Battle of the Nedumkotta

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Battle of Nedumkotta
Part of the Third Anglo-Mysore War
Tippoo Sahib at the lines of Travancore in the 1850s.jpg
Sketch of Tipu Sultan's advance on the lines of Travancore, by James Grant (c 1896).[1]
Date 28 December 1789 to May 1790
Location Nedumkotta, Thrissur district
Result

Overall Mysorean Victory[2]

  • Initial success of Travancore troops in repulsing Mysore advance.
  • Destruction of the Travancore lines by Mysore troops
  • Conquest of large portions of Travancore territory by Mysore forces.
Belligerents
Kingdom of Travancore Sultanate of Mysore
Commanders and leaders
Dharma Raja
Raman Kesavan Pillai
V. Padmanabha Pillai
Tipu Sultan
Ali Raja Bibi Junumabe II
Strength
unknown 35000 infantry and cavalry

The Battle of the Nedumkotta took place on the 28 December 1789, and was a reason for the opening of hostilities in the Third Anglo-Mysore War. Forces of Tipu Sultan, the ruler of the Kingdom of Mysore, attacked the fortified line known as the Nedumkotta in Thrissur district that protected the Kingdom of Travancore, an ally of the British East India Company. Tipu Sultan made major advancements on Travancore, however, had to return to his Kingdom to prepare for a British attack.

Situation in Travancore[edit]

The strength of the Travancore Nair Army was greatly reduced after several earlier battles with Hyder Ali's forces. The death of the Dutch-born commander Valiya-kappitan Eustachius De Lannoy in 1777 further diminished the morale of the soldiers. The death of Makayiram Thirunal and Asvati Thirunal in 1786 forced the Travancore royal family to adopt two princesses from Kolathunad. As the threat of an invasion by Tipu Sultan loomed in the horizon, Travancore's maharajah Dharma Raja tried to rebuild his army by appointing Chempakaraman Pillai as the dalawa and Kesava Pillai as the sarvadhikaryakkar.[3][clarification needed]

Preparations for the battle[edit]

Tipu Sultan planned the invasion of Travancore for many years, and he was especially concerned with the Nedumkotta fortifications, which had prevented his father Hyder Ali from annexing the kingdom. Towards the end of 1789, Tipu Sultan marched his troops from Coimbatore. Tipu's army consisted of 20,000 infantry, 10,000 spearmen and match-lockmen, 5,000 cavalry and 20 field guns.[4]

Travancore purchased the strategic forts of Cranganore and Ayacottah from the Dutch to improve the country's defenses. The deal was finalized by Dewan Kesava Pillai and Dutch merchants David Rabbi and Ephraim Cohen under the observation of Maharajah Dharma Raja and Dutch East India Company Governor John Gerard van Anglebeck. Travancore also held a treaty with the British East India Company, under whose terms two battalions of the Company army were stationed at the Travancore-Cochin frontier. Tipu Sultan objected to these purchases because the forts, even though they had long been in Dutch hands, were in a territory that paid him tribute.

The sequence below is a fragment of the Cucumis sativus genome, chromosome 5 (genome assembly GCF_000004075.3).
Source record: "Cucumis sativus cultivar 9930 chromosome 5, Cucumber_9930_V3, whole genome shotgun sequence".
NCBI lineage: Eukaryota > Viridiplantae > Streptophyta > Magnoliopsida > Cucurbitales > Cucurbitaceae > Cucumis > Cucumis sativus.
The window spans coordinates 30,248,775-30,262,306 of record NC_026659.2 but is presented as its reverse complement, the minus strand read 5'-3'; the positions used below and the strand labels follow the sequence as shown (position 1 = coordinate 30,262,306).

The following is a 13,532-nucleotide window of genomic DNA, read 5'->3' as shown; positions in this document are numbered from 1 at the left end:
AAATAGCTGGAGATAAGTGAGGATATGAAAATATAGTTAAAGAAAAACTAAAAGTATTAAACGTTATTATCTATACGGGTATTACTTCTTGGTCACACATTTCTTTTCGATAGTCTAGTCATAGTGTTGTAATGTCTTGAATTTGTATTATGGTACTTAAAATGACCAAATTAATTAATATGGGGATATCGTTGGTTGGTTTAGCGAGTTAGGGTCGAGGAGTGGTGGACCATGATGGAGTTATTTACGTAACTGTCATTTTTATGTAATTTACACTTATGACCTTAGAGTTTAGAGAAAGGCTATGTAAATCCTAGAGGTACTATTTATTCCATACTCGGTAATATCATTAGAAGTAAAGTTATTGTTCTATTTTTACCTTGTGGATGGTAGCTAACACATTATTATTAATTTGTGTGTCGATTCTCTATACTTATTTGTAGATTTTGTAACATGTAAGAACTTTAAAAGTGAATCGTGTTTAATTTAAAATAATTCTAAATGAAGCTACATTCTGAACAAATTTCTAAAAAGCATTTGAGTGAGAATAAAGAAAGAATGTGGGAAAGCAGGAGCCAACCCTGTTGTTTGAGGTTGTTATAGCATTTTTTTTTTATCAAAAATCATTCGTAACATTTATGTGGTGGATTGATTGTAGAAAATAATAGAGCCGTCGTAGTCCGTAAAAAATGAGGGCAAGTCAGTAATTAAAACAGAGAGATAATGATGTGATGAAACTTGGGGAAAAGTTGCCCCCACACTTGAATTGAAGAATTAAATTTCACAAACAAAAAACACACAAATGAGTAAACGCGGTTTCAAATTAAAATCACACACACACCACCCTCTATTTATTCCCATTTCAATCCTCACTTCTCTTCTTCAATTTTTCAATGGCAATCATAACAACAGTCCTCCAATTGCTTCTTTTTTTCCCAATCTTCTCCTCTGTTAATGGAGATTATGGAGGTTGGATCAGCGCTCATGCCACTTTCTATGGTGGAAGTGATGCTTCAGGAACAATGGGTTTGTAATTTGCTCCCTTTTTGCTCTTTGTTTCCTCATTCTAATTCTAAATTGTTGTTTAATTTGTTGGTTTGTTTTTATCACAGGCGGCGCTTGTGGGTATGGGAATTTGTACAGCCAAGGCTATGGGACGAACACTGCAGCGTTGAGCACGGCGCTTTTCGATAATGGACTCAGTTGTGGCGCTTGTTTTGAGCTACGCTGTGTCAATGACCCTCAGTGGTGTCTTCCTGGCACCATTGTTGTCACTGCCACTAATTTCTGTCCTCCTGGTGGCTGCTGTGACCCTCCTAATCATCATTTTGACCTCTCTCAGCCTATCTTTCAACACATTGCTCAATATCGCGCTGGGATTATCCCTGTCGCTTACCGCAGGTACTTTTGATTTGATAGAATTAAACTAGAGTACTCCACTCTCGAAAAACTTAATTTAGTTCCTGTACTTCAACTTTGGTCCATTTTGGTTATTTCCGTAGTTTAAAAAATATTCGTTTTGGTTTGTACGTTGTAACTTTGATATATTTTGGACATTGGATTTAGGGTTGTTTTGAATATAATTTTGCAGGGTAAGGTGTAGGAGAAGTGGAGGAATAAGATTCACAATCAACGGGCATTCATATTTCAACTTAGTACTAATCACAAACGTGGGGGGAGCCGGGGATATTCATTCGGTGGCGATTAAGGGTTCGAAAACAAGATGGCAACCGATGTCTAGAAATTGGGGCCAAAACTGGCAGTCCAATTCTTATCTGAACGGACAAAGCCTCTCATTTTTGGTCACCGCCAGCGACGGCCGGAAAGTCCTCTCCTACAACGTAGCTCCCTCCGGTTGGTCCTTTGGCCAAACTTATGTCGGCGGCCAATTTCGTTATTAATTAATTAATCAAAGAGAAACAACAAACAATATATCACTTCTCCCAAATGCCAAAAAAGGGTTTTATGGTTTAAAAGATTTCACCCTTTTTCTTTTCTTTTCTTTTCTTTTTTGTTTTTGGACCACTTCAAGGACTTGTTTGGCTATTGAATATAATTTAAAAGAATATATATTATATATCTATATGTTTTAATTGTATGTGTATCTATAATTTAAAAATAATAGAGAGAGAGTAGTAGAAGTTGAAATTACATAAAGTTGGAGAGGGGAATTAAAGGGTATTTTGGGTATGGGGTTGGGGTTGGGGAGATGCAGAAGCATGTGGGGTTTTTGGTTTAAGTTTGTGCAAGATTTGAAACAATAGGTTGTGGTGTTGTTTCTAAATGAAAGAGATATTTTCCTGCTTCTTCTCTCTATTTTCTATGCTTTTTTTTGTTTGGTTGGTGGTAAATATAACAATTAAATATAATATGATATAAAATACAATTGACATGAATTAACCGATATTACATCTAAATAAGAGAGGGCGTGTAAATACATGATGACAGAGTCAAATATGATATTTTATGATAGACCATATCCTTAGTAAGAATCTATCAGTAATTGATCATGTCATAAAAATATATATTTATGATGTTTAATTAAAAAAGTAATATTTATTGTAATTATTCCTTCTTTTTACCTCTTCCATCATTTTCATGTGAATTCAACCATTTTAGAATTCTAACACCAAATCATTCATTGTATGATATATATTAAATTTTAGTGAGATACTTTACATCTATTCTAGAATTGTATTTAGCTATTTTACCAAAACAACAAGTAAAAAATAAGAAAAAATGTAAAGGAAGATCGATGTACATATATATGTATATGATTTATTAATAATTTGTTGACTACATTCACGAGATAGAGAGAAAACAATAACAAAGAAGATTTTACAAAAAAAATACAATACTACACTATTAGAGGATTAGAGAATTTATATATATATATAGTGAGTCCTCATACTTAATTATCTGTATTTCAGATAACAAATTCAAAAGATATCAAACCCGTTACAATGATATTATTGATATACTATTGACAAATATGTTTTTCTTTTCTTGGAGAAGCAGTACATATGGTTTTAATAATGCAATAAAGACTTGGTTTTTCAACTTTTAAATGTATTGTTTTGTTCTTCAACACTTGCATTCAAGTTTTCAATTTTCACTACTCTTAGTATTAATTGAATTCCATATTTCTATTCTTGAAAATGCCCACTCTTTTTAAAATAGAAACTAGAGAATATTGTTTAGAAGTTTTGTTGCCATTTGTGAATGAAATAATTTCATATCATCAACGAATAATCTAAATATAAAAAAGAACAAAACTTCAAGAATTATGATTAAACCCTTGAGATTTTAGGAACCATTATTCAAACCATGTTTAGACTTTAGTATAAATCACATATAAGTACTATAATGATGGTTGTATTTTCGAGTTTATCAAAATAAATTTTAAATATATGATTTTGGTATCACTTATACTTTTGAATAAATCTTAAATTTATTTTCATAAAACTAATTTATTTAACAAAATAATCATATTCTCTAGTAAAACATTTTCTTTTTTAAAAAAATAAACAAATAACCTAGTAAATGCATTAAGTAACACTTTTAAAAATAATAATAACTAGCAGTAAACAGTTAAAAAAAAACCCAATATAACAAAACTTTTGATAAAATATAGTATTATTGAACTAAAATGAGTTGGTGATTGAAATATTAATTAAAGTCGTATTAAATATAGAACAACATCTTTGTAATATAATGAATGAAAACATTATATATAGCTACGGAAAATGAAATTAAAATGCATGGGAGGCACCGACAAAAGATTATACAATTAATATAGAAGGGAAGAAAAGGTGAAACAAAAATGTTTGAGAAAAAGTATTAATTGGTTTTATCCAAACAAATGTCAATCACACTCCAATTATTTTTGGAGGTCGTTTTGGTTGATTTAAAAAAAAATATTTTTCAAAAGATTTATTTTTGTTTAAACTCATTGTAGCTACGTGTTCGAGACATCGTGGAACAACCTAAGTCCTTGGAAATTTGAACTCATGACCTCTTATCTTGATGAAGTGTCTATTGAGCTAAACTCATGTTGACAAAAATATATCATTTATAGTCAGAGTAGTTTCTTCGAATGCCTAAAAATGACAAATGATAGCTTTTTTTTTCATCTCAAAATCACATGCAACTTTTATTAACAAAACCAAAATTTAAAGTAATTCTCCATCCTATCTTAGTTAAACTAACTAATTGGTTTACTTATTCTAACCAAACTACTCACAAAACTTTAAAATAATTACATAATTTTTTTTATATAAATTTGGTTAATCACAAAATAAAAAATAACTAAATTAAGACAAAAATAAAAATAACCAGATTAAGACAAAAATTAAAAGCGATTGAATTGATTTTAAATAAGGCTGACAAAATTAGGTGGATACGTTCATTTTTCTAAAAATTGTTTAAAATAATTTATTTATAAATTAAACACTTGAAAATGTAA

Kesava Pillai was appointed as the Commander-in-Chief of the Travancore Army. To boost the strength of the armed forces, several thousand youngsters militiamen were called up from regions all over the kingdom. The forts of Cranganore and Ayacottah were repaired and garrisoned.[5]

The battle[edit]

On 28 December 1789, Mysorean troops, not led personally by Tipu Sultan were fired upon by Travancore troops. The Mysorean troops advanced from the Travancore lines, but were eventually stopped when faced with six-pounder guns used by the Travancore troops and were repulsed.[6][7] Large number of mysorean troops were captured as prisoners and were imprisoned in undayagiri fort.The Nairs of Travancore recovered the sword, the pallanquin, the dagger, the ring and many other personal effects of Tipu Sultan from the ditches of the Nedumkotta and presented them to the ruler of Travancore. Some of them were sent to the Nawab of Carnatic on his request.After approximately 2 months after this incident, on March 1, 1790, 1,000 Travancore troops advanced onto Mysore territory, where they were stopped and pushed back with considerable losses by Mysorean troops.[8] On April 9, 1790, a similar attempt was made once again by 3,000 Travancore troops on Mysore territory, however, they were once again stopped by Mysorean troops and repulsed.[8]

On April 12, 1790, Tipu decided to attack the Travancore lines and within approximately three days was able to breach three quarters of a mile of the lines.[8] On April 15, 1790 he took approximately 6,000 soldiers and advanced on the Travancore position.[2] The Travancore troops were taken by surprise and fled.[2] On April 18, 1790, Tipu arrived within one mile of Cranganur and erected batteries.[2] On May 8, 1790, Tipu successfully occupied Cranganur.[2] Soon other forts such as Ayicotta and Parur surrendered without fighting.[2] Tipu Sultan destroyed the Travancore lines and reached all the way to Verapoly. Tipu, although successful in his campaign returned to his capital to prepare and to fight against a British invasion.

Aftermath[edit]

The British were allied to Travancore and as a part of the terms of the alliance, attacked Mysore. Tipu retreated to defend his kingdom and this led to disruption of Mysorean authority in the whole of the present day Kerala.

See also[edit]

References[edit]

  1. ^ Mia Carter; Barbara Harlow, Archives of Empire: Volume I. From The East India Company to the Suez Canal, p. 174 
  2. ^ a b c d e f Hassan (2005), p. 167
  3. ^ The Travancore State Manual by V Nagam Aiya, Vol.1, Page 385
  4. ^ The Travancore State Manual by V Nagam Aiya, Vol.1, Page 390
  5. ^ The Travancore State Manual by V Nagam Aiya, Vol.1, Page 393
  6. ^ Mohibbul Hasan (2005), History of Tipu Sultan, Aakar Books, p. 164 
  7. ^ John Clark Marshman, The history of India, p. 450 
  8. ^ a b c Hassan (2005), p.166

Sources[edit]